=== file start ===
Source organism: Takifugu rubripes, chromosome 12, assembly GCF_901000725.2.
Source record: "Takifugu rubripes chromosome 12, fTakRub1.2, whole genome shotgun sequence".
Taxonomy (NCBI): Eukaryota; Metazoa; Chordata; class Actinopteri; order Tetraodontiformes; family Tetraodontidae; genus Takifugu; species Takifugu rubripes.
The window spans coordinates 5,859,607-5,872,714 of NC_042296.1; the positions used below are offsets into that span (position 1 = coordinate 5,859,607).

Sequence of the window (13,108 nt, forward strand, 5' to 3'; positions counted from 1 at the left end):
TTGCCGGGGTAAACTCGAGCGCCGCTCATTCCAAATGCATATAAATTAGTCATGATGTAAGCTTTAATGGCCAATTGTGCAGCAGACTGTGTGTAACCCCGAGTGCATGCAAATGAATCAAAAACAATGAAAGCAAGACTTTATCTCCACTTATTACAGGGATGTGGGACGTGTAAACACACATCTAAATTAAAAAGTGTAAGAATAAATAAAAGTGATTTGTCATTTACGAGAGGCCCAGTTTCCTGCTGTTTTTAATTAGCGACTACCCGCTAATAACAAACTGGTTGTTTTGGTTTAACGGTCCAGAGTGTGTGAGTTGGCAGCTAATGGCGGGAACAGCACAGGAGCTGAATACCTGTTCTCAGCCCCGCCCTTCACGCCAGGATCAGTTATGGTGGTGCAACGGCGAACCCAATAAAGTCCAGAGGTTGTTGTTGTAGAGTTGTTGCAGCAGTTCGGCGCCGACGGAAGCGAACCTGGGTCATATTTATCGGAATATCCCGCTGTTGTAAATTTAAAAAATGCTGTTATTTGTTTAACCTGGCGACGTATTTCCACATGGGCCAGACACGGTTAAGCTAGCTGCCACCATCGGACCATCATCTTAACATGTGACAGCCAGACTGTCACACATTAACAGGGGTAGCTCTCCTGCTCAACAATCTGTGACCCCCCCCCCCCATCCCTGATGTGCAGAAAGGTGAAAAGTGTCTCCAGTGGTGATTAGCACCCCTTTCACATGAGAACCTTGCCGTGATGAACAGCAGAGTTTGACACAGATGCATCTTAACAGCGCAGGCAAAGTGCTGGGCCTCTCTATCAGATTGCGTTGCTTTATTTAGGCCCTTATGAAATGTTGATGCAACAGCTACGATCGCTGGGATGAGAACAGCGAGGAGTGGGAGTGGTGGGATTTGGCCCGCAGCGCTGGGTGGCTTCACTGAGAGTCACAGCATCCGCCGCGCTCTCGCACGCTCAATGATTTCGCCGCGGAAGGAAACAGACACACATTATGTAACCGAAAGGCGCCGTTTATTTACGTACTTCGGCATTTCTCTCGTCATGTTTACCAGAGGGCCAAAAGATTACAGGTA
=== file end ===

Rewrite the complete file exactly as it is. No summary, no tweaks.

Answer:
Source organism: Takifugu rubripes, chromosome 12, assembly GCF_901000725.2.
Source record: "Takifugu rubripes chromosome 12, fTakRub1.2, whole genome shotgun sequence".
Taxonomy (NCBI): Eukaryota; Metazoa; Chordata; class Actinopteri; order Tetraodontiformes; family Tetraodontidae; genus Takifugu; species Takifugu rubripes.
The window spans coordinates 5,859,607-5,872,714 of NC_042296.1; the positions used below are offsets into that span (position 1 = coordinate 5,859,607).

Sequence of the window (13,108 nt, forward strand, 5' to 3'; positions counted from 1 at the left end):
TTGCCGGGGTAAACTCGAGCGCCGCTCATTCCAAATGCATATAAATTAGTCATGATGTAAGCTTTAATGGCCAATTGTGCAGCAGACTGTGTGTAACCCCGAGTGCATGCAAATGAATCAAAAACAATGAAAGCAAGACTTTATCTCCACTTATTACAGGGATGTGGGACGTGTAAACACACATCTAAATTAAAAAGTGTAAGAATAAATAAAAGTGATTTGTCATTTACGAGAGGCCCAGTTTCCTGCTGTTTTTAATTAGCGACTACCCGCTAATAACAAACTGGTTGTTTTGGTTTAACGGTCCAGAGTGTGTGAGTTGGCAGCTAATGGCGGGAACAGCACAGGAGCTGAATACCTGTTCTCAGCCCCGCCCTTCACGCCAGGATCAGTTATGGTGGTGCAACGGCGAACCCAATAAAGTCCAGAGGTTGTTGTTGTAGAGTTGTTGCAGCAGTTCGGCGCCGACGGAAGCGAACCTGGGTCATATTTATCGGAATATCCCGCTGTTGTAAATTTAAAAAATGCTGTTATTTGTTTAACCTGGCGACGTATTTCCACATGGGCCAGACACGGTTAAGCTAGCTGCCACCATCGGACCATCATCTTAACATGTGACAGCCAGACTGTCACACATTAACAGGGGTAGCTCTCCTGCTCAACAATCTGTGACCCCCCCCCCCCATCCCTGATGTGCAGAAAGGTGAAAAGTGTCTCCAGTGGTGATTAGCACCCCTTTCACATGAGAACCTTGCCGTGATGAACAGCAGAGTTTGACACAGATGCATCTTAACAGCGCAGGCAAAGTGCTGGGCCTCTCTATCAGATTGCGTTGCTTTATTTAGGCCCTTATGAAATGTTGATGCAACAGCTACGATCGCTGGGATGAGAACAGCGAGGAGTGGGAGTGGTGGGATTTGGCCCGCAGCGCTGGGTGGCTTCACTGAGAGTCACAGCATCCGCCGCGCTCTCGCACGCTCAATGATTTCGCCGCGGAAGGAAACAGACACACATTATGTAACCGAAAGGCGCCGTTTATTTACGTACTTCGGCATTTCTCTCGTCATGTTTACCAGAGGGCCAAAAGATTACAGGTA